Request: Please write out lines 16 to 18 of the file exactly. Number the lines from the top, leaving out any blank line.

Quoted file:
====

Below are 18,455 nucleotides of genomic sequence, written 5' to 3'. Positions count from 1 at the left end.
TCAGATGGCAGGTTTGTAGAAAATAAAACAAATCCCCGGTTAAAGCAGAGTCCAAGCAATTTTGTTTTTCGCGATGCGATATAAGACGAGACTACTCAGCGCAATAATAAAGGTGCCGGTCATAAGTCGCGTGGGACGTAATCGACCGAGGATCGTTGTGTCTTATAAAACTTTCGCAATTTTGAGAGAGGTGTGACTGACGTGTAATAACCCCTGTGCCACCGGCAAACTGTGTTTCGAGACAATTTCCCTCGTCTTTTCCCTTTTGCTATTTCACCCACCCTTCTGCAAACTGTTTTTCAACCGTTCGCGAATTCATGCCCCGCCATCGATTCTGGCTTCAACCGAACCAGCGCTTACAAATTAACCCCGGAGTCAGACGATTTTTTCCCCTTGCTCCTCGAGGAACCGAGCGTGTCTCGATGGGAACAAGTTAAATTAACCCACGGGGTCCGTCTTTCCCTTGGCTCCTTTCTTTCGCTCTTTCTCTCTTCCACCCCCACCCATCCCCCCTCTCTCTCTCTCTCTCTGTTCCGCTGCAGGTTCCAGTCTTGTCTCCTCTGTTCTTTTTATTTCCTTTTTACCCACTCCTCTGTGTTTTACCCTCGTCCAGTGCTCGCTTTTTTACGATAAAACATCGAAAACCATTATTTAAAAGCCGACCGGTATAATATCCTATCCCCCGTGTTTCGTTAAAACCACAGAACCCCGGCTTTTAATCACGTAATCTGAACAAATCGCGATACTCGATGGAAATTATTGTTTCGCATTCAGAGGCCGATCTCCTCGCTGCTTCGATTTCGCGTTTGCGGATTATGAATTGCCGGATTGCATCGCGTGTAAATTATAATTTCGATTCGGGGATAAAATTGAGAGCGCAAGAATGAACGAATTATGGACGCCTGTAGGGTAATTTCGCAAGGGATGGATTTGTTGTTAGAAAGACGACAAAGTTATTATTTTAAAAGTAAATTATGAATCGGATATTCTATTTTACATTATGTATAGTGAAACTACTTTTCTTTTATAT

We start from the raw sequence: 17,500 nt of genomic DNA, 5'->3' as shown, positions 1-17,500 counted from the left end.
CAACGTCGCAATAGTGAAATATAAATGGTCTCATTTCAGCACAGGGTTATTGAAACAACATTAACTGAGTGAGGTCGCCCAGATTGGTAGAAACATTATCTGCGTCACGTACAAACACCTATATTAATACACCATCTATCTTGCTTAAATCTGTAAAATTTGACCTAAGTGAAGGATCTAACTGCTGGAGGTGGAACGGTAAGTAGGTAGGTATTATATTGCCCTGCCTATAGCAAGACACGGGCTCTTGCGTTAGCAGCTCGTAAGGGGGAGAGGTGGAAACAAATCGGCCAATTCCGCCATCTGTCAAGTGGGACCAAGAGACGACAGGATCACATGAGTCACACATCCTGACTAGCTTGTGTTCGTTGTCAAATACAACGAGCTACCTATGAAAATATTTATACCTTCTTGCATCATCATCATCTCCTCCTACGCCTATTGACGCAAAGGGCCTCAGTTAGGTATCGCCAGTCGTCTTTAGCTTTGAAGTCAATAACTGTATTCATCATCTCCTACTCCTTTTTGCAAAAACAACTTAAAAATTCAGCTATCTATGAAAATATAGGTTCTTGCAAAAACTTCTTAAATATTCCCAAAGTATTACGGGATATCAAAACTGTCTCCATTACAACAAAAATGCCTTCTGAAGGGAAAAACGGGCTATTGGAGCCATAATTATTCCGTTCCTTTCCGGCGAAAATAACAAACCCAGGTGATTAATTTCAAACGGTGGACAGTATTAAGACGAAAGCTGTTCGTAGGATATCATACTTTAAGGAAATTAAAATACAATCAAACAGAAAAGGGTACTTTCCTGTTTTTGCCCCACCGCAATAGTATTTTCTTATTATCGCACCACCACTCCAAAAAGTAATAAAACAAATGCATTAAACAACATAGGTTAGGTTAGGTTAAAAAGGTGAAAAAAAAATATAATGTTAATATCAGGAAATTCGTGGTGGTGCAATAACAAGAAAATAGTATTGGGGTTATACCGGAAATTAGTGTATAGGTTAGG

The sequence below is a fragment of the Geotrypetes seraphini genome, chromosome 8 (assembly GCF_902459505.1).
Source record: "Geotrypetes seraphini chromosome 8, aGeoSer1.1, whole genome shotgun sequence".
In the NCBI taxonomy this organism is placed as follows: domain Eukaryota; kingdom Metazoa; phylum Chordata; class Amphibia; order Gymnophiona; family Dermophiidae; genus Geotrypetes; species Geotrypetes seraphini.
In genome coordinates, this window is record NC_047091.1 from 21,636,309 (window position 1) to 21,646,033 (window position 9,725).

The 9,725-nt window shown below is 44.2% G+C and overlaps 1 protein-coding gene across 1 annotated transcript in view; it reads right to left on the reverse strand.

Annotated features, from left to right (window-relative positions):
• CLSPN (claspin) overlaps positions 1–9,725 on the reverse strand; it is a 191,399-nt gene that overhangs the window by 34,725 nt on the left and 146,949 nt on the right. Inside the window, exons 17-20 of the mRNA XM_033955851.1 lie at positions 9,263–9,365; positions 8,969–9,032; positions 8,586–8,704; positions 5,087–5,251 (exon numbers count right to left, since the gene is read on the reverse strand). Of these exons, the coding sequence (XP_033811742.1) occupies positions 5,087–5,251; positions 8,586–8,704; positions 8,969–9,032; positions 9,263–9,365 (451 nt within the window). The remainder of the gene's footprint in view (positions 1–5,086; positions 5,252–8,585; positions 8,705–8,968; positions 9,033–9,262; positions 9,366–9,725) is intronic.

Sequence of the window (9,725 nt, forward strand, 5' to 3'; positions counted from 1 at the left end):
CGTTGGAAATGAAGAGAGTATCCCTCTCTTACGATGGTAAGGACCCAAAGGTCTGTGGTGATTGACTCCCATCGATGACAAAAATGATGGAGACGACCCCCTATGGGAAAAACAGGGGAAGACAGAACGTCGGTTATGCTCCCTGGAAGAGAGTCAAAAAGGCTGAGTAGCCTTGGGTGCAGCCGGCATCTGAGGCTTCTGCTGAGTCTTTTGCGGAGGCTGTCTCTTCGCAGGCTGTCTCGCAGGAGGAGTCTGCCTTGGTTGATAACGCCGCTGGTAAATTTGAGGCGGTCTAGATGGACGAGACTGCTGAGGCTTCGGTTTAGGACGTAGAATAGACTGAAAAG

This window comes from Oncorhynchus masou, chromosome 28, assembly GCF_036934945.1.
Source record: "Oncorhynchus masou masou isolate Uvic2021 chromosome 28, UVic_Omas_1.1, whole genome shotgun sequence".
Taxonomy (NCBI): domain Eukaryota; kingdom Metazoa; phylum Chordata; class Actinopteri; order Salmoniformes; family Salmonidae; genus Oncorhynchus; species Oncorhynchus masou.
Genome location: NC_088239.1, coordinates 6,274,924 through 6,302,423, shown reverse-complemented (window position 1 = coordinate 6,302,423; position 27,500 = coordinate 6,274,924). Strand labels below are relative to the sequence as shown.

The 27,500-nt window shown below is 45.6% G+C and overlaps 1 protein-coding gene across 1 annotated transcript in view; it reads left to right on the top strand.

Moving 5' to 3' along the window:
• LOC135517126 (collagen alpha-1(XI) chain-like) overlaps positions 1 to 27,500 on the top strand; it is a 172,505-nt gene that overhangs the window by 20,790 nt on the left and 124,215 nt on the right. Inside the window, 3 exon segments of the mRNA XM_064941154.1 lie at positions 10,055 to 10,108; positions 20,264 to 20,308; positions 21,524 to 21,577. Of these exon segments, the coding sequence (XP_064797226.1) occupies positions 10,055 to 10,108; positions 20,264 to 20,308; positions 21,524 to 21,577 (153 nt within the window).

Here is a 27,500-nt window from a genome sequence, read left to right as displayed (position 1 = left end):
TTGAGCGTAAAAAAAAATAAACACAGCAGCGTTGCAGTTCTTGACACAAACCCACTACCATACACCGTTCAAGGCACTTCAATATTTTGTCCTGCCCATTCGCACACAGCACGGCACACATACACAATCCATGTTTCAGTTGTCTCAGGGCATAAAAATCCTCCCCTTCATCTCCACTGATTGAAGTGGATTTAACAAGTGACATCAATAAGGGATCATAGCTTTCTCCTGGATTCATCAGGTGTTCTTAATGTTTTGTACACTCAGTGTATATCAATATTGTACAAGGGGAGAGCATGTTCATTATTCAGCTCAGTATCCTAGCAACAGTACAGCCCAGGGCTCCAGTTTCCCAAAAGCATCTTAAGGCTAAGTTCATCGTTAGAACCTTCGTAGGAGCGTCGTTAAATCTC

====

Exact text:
Taxonomy (NCBI): domain Eukaryota; kingdom Metazoa; phylum Chordata; class Actinopteri; order Salmoniformes; family Salmonidae; genus Oncorhynchus; species Oncorhynchus masou.
Genome location: NC_088239.1, coordinates 6,274,924 through 6,302,423, shown reverse-complemented (window position 1 = coordinate 6,302,423; position 27,500 = coordinate 6,274,924). Strand labels below are relative to the sequence as shown.

The 27,500-nt window shown below is 45.6% G+C and overlaps 1 protein-coding gene across 1 annotated transcript in view; it reads left to right on the top strand.